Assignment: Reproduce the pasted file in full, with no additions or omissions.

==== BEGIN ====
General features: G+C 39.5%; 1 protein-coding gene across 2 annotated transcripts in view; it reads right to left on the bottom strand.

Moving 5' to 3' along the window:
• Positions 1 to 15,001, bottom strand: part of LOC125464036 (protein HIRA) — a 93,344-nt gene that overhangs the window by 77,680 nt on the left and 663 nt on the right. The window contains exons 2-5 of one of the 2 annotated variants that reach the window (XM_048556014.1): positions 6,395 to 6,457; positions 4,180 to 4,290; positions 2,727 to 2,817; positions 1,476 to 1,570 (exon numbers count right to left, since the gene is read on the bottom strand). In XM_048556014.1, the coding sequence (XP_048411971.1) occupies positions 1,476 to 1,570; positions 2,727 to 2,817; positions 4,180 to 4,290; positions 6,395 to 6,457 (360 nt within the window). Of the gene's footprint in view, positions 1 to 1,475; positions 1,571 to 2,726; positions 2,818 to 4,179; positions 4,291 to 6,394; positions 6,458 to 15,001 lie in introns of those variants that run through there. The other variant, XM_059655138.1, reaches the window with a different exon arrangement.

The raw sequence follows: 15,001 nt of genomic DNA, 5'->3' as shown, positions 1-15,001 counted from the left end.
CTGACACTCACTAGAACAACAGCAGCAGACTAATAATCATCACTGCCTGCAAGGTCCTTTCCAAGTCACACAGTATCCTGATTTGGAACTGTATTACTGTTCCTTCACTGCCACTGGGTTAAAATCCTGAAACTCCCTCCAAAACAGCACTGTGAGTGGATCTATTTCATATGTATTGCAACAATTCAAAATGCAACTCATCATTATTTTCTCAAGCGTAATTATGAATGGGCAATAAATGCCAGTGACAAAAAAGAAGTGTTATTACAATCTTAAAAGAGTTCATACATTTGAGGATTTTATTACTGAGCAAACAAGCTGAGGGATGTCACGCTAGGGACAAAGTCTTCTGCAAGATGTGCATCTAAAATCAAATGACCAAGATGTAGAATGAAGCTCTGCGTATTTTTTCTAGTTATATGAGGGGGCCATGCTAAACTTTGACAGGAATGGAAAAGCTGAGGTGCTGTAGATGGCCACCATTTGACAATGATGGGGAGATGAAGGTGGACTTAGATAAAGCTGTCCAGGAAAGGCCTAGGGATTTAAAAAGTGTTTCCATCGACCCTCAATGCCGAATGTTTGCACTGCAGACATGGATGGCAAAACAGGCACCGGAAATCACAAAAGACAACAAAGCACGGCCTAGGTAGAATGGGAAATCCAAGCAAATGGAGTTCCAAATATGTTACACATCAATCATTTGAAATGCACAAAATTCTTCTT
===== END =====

General features: G+C 39.5%; 1 protein-coding gene across 2 annotated transcripts in view; it reads right to left on the bottom strand.

Moving 5' to 3' along the window:
• Positions 1 to 15,001, bottom strand: part of LOC125464036 (protein HIRA) — a 93,344-nt gene that overhangs the window by 77,680 nt on the left and 663 nt on the right. The window contains exons 2-5 of one of the 2 annotated variants that reach the window (XM_048556014.1): positions 6,395 to 6,457; positions 4,180 to 4,290; positions 2,727 to 2,817; positions 1,476 to 1,570 (exon numbers count right to left, since the gene is read on the bottom strand). In XM_048556014.1, the coding sequence (XP_048411971.1) occupies positions 1,476 to 1,570; positions 2,727 to 2,817; positions 4,180 to 4,290; positions 6,395 to 6,457 (360 nt within the window). Of the gene's footprint in view, positions 1 to 1,475; positions 1,571 to 2,726; positions 2,818 to 4,179; positions 4,291 to 6,394; positions 6,458 to 15,001 lie in introns of those variants that run through there. The other variant, XM_059655138.1, reaches the window with a different exon arrangement.

The raw sequence follows: 15,001 nt of genomic DNA, 5'->3' as shown, positions 1-15,001 counted from the left end.
CTGACACTCACTAGAACAACAGCAGCAGACTAATAATCATCACTGCCTGCAAGGTCCTTTCCAAGTCACACAGTATCCTGATTTGGAACTGTATTACTGTTCCTTCACTGCCACTGGGTTAAAATCCTGAAACTCCCTCCAAAACAGCACTGTGAGTGGATCTATTTCATATGTATTGCAACAATTCAAAATGCAACTCATCATTATTTTCTCAAGCGTAATTATGAATGGGCAATAAATGCCAGTGACAAAAAAGAAGTGTTATTACAATCTTAAAAGAGTTCATACATTTGAGGATTTTATTACTGAGCAAACAAGCTGAGGGATGTCACGCTAGGGACAAAGTCTTCTGCAAGATGTGCATCTAAAATCAAATGACCAAGATGTAGAATGAAGCTCTGCGTATTTTTTCTAGTTATATGAGGGGGCCATGCTAAACTTTGACAGGAATGGAAAAGCTGAGGTGCTGTAGATGGCCACCATTTGACAATGATGGGGAGATGAAGGTGGACTTAGATAAAGCTGTCCAGGAAAGGCCTAGGGATTTAAAAAGTGTTTCCATCGACCCTCAATGCCGAATGTTTGCACTGCAGACATGGATGGCAAAACAGGCACCGGAAATCACAAAAGACAACAAAGCACGGCCTAGGTAGAATGGGAAATCCAAGCAAATGGAGTTCCAAATATGTTACACATCAATCATTTGAAATGCACAAAATTCTTCTT